Wardrobe Architect #3: Exploring Shape


This week’s task was quite simple and involved ranking different styles of clothing by how much you like wearing them. I tried to go with my gut instinct for this, and there were no shocking revelations.

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I think I have a fairly good idea of the styles that don’t suit me (loose, dropped waists), so this wasn’t a huge challenge. There are some styles which I’m curious to try, and they generally got scored between 5 and 7.

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I suppose one thing this made me think about was how important comfort is to me. I don’t want to have to think about what underwear to wear with an outfit, so spaghetti straps and strapless tops aren’t really interesting to me. As I’ve mentioned before, I really hate 3/4 length and above-elbow sleeves. They don’t keep me warm and they’re hard to put a cardie on top of. I am slowly culling the tops I own with this sleeve length from my wardrobe, and replacing them with short or long sleeves.

I’m enjoying this programme – it’s broken down into manageable chunks which forces you to think about the reasons behind your style. I am looking forward to finishing it though, because I’m impatient to get on with life in my more defined style!


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Wardrobe Architect #2: Defining a Core Style

waheaderTime to get back on the old Wardrobe Architect horse/bike/wagon. Week 2 works on defining a core style – something which has been on my mind a lot this week.

When you are wearing your favourite clothing, how do you feel?

My favourite outfits make me feel confident, stylish, comfortable, smart, interesting, effortless, and attractive.

When you’re wearing something that’s not quite right, how do you feel? What are the feelings you want to avoid about the clothes you wear?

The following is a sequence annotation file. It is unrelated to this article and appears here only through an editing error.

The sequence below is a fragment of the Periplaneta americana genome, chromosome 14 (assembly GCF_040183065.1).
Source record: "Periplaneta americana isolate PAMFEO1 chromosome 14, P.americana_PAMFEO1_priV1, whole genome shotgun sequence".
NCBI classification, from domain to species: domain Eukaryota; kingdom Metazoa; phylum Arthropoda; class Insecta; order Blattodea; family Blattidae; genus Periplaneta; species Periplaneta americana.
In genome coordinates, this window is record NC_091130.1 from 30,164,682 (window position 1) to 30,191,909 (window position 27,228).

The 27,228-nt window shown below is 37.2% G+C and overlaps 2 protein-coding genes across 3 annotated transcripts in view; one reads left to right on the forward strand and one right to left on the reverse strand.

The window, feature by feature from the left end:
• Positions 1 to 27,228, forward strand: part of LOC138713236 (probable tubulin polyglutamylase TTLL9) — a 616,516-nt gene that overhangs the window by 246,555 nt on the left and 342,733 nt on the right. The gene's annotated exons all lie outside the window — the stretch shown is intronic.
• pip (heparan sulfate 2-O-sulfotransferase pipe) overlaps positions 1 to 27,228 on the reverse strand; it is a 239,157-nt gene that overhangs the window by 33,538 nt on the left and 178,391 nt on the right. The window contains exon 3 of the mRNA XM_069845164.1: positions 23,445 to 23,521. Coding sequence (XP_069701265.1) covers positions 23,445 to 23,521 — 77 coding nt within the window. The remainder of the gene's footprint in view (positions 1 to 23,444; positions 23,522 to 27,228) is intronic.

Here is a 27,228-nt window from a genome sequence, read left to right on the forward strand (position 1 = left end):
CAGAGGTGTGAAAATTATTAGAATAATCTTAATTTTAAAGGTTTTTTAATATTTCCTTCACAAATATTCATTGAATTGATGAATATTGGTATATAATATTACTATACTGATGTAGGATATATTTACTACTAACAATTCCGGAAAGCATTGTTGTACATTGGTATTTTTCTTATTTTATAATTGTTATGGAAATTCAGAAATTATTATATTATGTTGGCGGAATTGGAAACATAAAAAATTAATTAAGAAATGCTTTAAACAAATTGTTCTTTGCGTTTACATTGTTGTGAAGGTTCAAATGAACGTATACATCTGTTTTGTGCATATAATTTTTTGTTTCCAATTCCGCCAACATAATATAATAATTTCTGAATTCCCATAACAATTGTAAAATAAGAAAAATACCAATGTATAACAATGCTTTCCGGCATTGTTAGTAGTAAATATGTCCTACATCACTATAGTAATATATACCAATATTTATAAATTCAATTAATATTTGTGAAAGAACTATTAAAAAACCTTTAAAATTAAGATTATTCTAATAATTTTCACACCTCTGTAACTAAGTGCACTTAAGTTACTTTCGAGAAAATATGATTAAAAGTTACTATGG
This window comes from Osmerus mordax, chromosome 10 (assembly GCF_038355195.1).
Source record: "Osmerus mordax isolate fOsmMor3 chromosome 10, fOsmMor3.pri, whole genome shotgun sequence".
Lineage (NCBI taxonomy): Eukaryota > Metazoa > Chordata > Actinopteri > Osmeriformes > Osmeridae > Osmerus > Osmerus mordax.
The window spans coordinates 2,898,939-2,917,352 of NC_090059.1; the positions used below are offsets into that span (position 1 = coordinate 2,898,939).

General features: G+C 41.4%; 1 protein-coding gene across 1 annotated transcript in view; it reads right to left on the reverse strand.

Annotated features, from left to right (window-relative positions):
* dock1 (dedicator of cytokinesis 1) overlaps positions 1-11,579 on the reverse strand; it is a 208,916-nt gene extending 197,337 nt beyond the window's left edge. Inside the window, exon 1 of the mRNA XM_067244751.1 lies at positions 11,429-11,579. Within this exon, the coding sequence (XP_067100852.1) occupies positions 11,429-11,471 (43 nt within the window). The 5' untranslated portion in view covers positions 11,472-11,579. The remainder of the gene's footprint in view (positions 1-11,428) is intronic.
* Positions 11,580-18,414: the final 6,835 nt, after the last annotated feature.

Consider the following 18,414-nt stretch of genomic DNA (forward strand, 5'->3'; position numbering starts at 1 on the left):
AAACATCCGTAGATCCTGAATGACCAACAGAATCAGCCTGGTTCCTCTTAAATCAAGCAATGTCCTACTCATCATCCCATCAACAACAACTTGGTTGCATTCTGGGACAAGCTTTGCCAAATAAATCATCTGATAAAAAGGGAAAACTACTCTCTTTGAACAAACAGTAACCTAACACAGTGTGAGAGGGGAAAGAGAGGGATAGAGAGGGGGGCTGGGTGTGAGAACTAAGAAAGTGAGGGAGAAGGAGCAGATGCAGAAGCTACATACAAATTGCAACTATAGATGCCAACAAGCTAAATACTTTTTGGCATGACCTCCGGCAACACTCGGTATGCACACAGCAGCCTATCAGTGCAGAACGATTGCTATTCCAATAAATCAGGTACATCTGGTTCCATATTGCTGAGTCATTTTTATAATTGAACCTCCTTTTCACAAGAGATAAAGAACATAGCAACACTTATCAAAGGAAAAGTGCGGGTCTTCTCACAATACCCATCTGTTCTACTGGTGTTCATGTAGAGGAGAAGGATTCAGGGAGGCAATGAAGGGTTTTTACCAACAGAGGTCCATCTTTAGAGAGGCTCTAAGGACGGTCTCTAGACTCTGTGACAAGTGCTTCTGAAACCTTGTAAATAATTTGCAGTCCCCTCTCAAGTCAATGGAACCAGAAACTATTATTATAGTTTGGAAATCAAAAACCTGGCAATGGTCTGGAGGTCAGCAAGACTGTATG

Sometimes I can feel overdressed, like I’m in costume, or like it’s obvious how hard I’ve tried to make the outfit work. If I feel like my outfit is too fussy looking, then I’ll spend a lot of time fiddling with it. At other times I feel frumpy and as if I’ve made no effort. If I don’t feel comfortable with my outfit then I’ll always be very self conscious and compare myself to others.


Who do you consider to be your style icons? What is it about them that appeals to you?

I’m struggling with this, as I don’t think I really have style icons. If I had to pick some people, then I’d choose the following:

Alexa Chung – she dresses in an interesting way and doesn’t just wear one style. I saw a quote once that she always wants to look like an excellently dressed boy or a kitten from the sixties.

Clemence Poesy – I really like her laid back French style.

Emma Watson – she always looks well put together, as though she’s made an effort even if she’s dressed quite simply with minimal makeup and hair. I think a lot of it boils down to her nice attitude.

Finally, a bit off piste, but Wes Anderson films – I love the stylised look of them, but I don’t think I would feel comfortable dressing in that way all the time.

What are some words that describe styles that you like in theory, but are not quite you? 

Loose fitting dresses – these look terrible on me, but can look so stylish on others. I can wear a loose top, but it needs to be with skinny jeans or tucked into a skirt.

Full vintage styles – I like a nod to vintage styles in my outfits, but wearing head to toe 1950s would make me feel very overdressed.


Look over your answers from last week (ha! June!) on history, philosophy, culture, community, activities, location, and body. List at least 15 words that you associate with your answers. Think about descriptive words, moods, and feelings you associate with these things:

Comfortable, stylish, bright, indie, retro, fitted, fun, vintage, freedom, preppy, 70s, cheerful, colourful, relaxed.

Are there other words you would like to add to this list? What other words describe your core style?

Continental, French, patterned, simple.


Look over the answers to all of the questions above. If you had to narrow your list to only 3-5 words to describe you, which words would you choose?

Preppy, french, retro, comfortable, bright.

Collect 15-20 images that represent these 3-5 words for you. You could create a pinterest board, a folder on your computer, a moodboard, or a collage. Be creative and have fun!

I created my collages using Canva, a really easy to use design tool which I discovered this morning. For photo credits and a couple of extra pictures, check out my Wardrobe Architect pinterest page.

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Moving on up!


Hurrah! I am back! And I am accompanied by my new life mantra – chill the fuck out!